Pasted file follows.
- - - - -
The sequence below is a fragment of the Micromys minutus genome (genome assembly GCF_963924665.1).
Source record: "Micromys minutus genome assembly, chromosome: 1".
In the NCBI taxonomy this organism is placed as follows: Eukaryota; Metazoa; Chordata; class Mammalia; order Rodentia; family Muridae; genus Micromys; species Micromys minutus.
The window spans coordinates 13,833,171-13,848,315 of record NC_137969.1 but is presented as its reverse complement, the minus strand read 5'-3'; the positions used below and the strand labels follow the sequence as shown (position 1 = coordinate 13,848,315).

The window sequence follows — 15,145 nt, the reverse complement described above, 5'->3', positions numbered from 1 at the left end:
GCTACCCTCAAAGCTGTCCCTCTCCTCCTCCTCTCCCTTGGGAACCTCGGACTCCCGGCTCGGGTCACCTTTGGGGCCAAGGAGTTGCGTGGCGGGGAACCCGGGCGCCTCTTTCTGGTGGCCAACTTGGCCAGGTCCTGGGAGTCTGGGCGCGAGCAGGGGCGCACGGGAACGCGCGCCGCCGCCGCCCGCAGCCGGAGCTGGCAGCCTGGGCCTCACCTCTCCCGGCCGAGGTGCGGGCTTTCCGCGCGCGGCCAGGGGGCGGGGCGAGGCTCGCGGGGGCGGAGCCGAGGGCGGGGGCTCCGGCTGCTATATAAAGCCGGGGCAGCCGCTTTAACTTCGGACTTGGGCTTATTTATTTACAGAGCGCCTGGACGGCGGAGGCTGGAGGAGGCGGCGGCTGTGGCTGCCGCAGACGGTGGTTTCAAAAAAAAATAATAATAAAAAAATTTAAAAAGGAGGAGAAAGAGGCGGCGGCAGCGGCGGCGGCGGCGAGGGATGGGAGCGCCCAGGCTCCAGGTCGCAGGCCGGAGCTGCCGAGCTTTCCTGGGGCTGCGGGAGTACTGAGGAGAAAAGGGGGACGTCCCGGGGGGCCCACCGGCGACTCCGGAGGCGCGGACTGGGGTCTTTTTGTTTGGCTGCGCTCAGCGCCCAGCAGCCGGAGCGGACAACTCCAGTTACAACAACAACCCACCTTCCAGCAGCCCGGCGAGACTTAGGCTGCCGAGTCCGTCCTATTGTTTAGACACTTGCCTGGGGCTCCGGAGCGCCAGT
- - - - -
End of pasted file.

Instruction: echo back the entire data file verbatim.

The sequence below is a fragment of the Micromys minutus genome (genome assembly GCF_963924665.1).
Source record: "Micromys minutus genome assembly, chromosome: 1".
In the NCBI taxonomy this organism is placed as follows: Eukaryota; Metazoa; Chordata; class Mammalia; order Rodentia; family Muridae; genus Micromys; species Micromys minutus.
The window spans coordinates 13,833,171-13,848,315 of record NC_137969.1 but is presented as its reverse complement, the minus strand read 5'-3'; the positions used below and the strand labels follow the sequence as shown (position 1 = coordinate 13,848,315).

The window sequence follows — 15,145 nt, the reverse complement described above, 5'->3', positions numbered from 1 at the left end:
GCTACCCTCAAAGCTGTCCCTCTCCTCCTCCTCTCCCTTGGGAACCTCGGACTCCCGGCTCGGGTCACCTTTGGGGCCAAGGAGTTGCGTGGCGGGGAACCCGGGCGCCTCTTTCTGGTGGCCAACTTGGCCAGGTCCTGGGAGTCTGGGCGCGAGCAGGGGCGCACGGGAACGCGCGCCGCCGCCGCCCGCAGCCGGAGCTGGCAGCCTGGGCCTCACCTCTCCCGGCCGAGGTGCGGGCTTTCCGCGCGCGGCCAGGGGGCGGGGCGAGGCTCGCGGGGGCGGAGCCGAGGGCGGGGGCTCCGGCTGCTATATAAAGCCGGGGCAGCCGCTTTAACTTCGGACTTGGGCTTATTTATTTACAGAGCGCCTGGACGGCGGAGGCTGGAGGAGGCGGCGGCTGTGGCTGCCGCAGACGGTGGTTTCAAAAAAAAATAATAATAAAAAAATTTAAAAAGGAGGAGAAAGAGGCGGCGGCAGCGGCGGCGGCGGCGAGGGATGGGAGCGCCCAGGCTCCAGGTCGCAGGCCGGAGCTGCCGAGCTTTCCTGGGGCTGCGGGAGTACTGAGGAGAAAAGGGGGACGTCCCGGGGGGCCCACCGGCGACTCCGGAGGCGCGGACTGGGGTCTTTTTGTTTGGCTGCGCTCAGCGCCCAGCAGCCGGAGCGGACAACTCCAGTTACAACAACAACCCACCTTCCAGCAGCCCGGCGAGACTTAGGCTGCCGAGTCCGTCCTATTGTTTAGACACTTGCCTGGGGCTCCGGAGCGCCAGT